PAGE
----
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Ignore the "summer rally" believers

June 1, 2011: 5:00 AM ET

If your broker tells you to buy stocks now to avoid missing the summer rally, you can tell him the summer rally hasn't existed for at least 40 years.

FORTUNE -- Welcome to the second day of summer. Yes, I know that today's June 1st, not June 22nd. But we're talking Wall Street seasons here, not calendar seasons.

By the Street's calendar, summer runs from Memorial Day to Labor Day, which is vacation season for many of us. It also happens to be the time of year that Wall Street incessantly promotes the concept of a summer rally. As in, "Buy now, you don't want to miss the summer rally."

But guess what? The "summer rally" hasn't existed for at least 40 years. I'm not saying this just because I'm a professional skeptic, but because I got actual facts from Jeff Hirsch, editor in chief of the Stock Trader's Almanac, a delightful publication whose motto is, "profit from history."

One way to profit from history, Hirsch says, is to ignore the drumbeats touting a summer rally. "That's an old retail brokers' line," Hirsch told me. "Things tend to be slow in the summer, and this is a way for brokers to round up business."

But don't stock prices tend to rise during the summer? Well, yes. But they also tend to rise during the three other seasons. That's because Wall Street has more up years than down years. So the odds are roughly two in three that stocks will end any given Wall Street season higher than they started it.

Now, to the math. The last 40 Wall Street summers have produced an average gain of just 1% in the S&P 500 index, Hirsch says, compared with 3.6% for spring, and 3% for winter. The only season summer has beaten is fall, which has risen an average of only 0.2%. Summer also comes in third if you measure the Nasdaq stock market or the Russell 2000. That's not exactly a great summer record, is it?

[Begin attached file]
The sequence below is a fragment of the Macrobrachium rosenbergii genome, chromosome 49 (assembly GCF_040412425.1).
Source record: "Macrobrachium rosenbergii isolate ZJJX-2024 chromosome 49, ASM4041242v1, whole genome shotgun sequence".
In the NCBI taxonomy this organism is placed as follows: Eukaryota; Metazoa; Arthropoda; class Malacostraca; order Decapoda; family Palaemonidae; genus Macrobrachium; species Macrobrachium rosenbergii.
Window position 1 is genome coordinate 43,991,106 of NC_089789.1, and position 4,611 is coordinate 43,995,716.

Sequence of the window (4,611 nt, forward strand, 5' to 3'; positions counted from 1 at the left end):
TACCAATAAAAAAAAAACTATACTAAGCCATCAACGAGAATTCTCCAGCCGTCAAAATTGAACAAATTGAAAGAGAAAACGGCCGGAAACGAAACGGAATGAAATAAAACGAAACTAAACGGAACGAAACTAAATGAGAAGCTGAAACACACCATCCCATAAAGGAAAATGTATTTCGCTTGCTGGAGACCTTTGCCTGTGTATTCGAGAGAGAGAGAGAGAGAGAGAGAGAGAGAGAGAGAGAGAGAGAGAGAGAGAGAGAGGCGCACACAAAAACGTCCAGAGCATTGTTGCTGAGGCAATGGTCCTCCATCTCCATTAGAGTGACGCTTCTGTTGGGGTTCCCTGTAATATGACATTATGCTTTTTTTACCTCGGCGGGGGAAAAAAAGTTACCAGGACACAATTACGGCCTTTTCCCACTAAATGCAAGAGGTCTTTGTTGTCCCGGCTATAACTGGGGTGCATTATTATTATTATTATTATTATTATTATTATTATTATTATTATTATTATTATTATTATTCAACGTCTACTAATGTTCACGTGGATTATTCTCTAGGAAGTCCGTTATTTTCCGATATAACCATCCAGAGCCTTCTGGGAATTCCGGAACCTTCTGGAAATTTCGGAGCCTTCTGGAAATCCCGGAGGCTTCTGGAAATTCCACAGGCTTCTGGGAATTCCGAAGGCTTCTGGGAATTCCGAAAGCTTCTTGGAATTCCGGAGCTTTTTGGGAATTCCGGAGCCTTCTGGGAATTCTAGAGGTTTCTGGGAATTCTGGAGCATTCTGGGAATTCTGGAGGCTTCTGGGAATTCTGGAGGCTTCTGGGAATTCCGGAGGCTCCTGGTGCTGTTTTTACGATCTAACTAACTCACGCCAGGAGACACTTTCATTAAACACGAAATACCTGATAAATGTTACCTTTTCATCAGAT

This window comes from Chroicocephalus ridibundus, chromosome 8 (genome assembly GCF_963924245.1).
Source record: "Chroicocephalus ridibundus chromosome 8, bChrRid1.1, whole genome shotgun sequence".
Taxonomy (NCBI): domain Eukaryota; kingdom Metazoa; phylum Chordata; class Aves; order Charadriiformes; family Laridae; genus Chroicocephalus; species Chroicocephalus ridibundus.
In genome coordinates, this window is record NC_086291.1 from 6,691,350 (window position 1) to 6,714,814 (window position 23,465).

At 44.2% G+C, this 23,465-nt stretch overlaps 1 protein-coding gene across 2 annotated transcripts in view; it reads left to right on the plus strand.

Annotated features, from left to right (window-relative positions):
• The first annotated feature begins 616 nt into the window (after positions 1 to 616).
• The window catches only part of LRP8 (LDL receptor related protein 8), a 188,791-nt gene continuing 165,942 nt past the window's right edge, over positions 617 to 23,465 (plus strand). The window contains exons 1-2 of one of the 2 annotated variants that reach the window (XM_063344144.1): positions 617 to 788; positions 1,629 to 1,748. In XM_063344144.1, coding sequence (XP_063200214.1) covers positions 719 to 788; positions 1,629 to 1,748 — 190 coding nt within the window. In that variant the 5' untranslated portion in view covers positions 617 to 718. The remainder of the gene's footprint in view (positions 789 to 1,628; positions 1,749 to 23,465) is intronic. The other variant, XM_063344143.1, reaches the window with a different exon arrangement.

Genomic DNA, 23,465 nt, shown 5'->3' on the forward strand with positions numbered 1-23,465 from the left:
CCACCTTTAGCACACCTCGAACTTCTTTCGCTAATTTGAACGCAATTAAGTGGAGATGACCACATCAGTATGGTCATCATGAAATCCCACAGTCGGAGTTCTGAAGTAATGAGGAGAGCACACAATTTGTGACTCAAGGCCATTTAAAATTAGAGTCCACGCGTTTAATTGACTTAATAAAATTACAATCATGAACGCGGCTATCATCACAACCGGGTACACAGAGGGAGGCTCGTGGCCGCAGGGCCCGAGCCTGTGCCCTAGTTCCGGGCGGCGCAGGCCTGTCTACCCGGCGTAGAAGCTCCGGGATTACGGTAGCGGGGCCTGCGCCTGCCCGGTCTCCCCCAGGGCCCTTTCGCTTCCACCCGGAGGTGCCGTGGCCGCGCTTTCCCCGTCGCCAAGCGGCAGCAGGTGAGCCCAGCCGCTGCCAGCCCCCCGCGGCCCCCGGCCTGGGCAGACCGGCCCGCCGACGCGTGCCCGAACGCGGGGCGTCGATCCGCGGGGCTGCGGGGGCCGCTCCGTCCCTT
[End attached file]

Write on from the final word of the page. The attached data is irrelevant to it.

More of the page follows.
For those of you trying to do these numbers at home, please remember that we're talking Wall Street seasons, not normal calendar seasons. In addition to the Memorial Day-Labor Day summer, Hirsch says, Wall Street seasons are Labor Day to Thanksgiving for fall, Thanksgiving to President's Day for winter, and President's Day to Memorial Day for spring.

Even though Hirsch doesn't believe in the summer rally, he is predicting for a big rise in stock prices over the next 14 plus years. He says the Dow Jones Industrial Average will hit 38,820 by the end of 2025, though he expects a lot of sharp drops and assorted nastiness along the way.

That wonderfully precise 38,820 prediction is based on the Dow rising 500% from its intra-day low of 6470 on Mar. 6, 2009, a low-to-high jump that Hirsch says has been the case in the three previous stock market cycles.

This prediction (Is he right? Who knows? Ask me in 14 ½ years) shows how astute Hirsch is with numbers. He's talking a huge increase, what he calls a "super bull" market, a prediction that got him a lot of publicity. But as he'll be the first to tell you, it would take a rise of only about 8.5% a year, compounded, from current levels for the Dow to hit Hirsch's magic number by the end of 2025. At the time he made the prediction, in September of 2010, the Dow was considerably lower than it is now—but a compounded rise of less than 9% a year from that point would have done the trick.

So tune out the talk of a summer rally. Let's just hope for a good Wall Street summer. And a good calendar summer, too.

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About This Author
Allan Sloan
Allan Sloan
Senior Editor at Large, Fortune

Allan Sloan, who has been writing about business for more than 40 years, joined Fortune in July of 2007. Before that, he was the Wall Street editor for Newsweek for 12 years. His work also appears in The Washington Post. Allan is a seven-time winner of the Loeb Award, business journalism's highest honor, receiving awards in four different categories for five different employers. He is a graduate of Brooklyn College and has a master's degree in journalism from Columbia University. He and his wife live in New Jersey. They have three grown children.

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